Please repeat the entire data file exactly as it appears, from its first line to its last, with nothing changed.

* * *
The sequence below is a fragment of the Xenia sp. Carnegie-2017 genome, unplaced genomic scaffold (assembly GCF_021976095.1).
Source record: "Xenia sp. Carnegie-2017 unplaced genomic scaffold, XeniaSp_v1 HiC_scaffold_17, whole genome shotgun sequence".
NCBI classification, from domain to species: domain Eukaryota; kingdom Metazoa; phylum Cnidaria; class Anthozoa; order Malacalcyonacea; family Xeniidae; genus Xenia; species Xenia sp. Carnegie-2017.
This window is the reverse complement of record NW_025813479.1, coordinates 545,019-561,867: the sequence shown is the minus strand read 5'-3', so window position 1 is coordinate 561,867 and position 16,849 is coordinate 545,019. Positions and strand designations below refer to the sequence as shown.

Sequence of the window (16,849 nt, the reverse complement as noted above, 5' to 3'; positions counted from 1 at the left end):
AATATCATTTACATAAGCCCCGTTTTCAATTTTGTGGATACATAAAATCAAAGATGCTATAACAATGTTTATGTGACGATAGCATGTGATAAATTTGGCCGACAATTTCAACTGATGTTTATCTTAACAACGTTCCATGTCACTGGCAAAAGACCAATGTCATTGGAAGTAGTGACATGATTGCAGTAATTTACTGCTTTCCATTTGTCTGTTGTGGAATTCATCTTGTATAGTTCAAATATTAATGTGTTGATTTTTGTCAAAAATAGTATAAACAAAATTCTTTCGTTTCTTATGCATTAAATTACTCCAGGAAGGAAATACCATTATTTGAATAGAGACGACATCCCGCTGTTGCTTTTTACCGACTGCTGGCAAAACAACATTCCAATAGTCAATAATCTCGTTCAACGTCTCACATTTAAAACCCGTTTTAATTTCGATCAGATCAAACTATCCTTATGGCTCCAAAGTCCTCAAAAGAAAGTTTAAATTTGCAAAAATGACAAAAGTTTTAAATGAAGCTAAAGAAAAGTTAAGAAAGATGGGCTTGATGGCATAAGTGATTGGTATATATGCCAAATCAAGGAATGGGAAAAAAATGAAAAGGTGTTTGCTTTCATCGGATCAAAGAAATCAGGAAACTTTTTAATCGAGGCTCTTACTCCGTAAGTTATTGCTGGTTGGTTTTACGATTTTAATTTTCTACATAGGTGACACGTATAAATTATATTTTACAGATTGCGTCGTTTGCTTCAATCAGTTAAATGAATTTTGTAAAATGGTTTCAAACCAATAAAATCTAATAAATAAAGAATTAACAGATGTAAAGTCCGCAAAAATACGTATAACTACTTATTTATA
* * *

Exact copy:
The sequence below is a fragment of the Xenia sp. Carnegie-2017 genome, unplaced genomic scaffold (assembly GCF_021976095.1).
Source record: "Xenia sp. Carnegie-2017 unplaced genomic scaffold, XeniaSp_v1 HiC_scaffold_17, whole genome shotgun sequence".
NCBI classification, from domain to species: domain Eukaryota; kingdom Metazoa; phylum Cnidaria; class Anthozoa; order Malacalcyonacea; family Xeniidae; genus Xenia; species Xenia sp. Carnegie-2017.
This window is the reverse complement of record NW_025813479.1, coordinates 545,019-561,867: the sequence shown is the minus strand read 5'-3', so window position 1 is coordinate 561,867 and position 16,849 is coordinate 545,019. Positions and strand designations below refer to the sequence as shown.

Sequence of the window (16,849 nt, the reverse complement as noted above, 5' to 3'; positions counted from 1 at the left end):
AATATCATTTACATAAGCCCCGTTTTCAATTTTGTGGATACATAAAATCAAAGATGCTATAACAATGTTTATGTGACGATAGCATGTGATAAATTTGGCCGACAATTTCAACTGATGTTTATCTTAACAACGTTCCATGTCACTGGCAAAAGACCAATGTCATTGGAAGTAGTGACATGATTGCAGTAATTTACTGCTTTCCATTTGTCTGTTGTGGAATTCATCTTGTATAGTTCAAATATTAATGTGTTGATTTTTGTCAAAAATAGTATAAACAAAATTCTTTCGTTTCTTATGCATTAAATTACTCCAGGAAGGAAATACCATTATTTGAATAGAGACGACATCCCGCTGTTGCTTTTTACCGACTGCTGGCAAAACAACATTCCAATAGTCAATAATCTCGTTCAACGTCTCACATTTAAAACCCGTTTTAATTTCGATCAGATCAAACTATCCTTATGGCTCCAAAGTCCTCAAAAGAAAGTTTAAATTTGCAAAAATGACAAAAGTTTTAAATGAAGCTAAAGAAAAGTTAAGAAAGATGGGCTTGATGGCATAAGTGATTGGTATATATGCCAAATCAAGGAATGGGAAAAAAATGAAAAGGTGTTTGCTTTCATCGGATCAAAGAAATCAGGAAACTTTTTAATCGAGGCTCTTACTCCGTAAGTTATTGCTGGTTGGTTTTACGATTTTAATTTTCTACATAGGTGACACGTATAAATTATATTTTACAGATTGCGTCGTTTGCTTCAATCAGTTAAATGAATTTTGTAAAATGGTTTCAAACCAATAAAATCTAATAAATAAAGAATTAACAGATGTAAAGTCCGCAAAAATACGTATAACTACTTATTTATA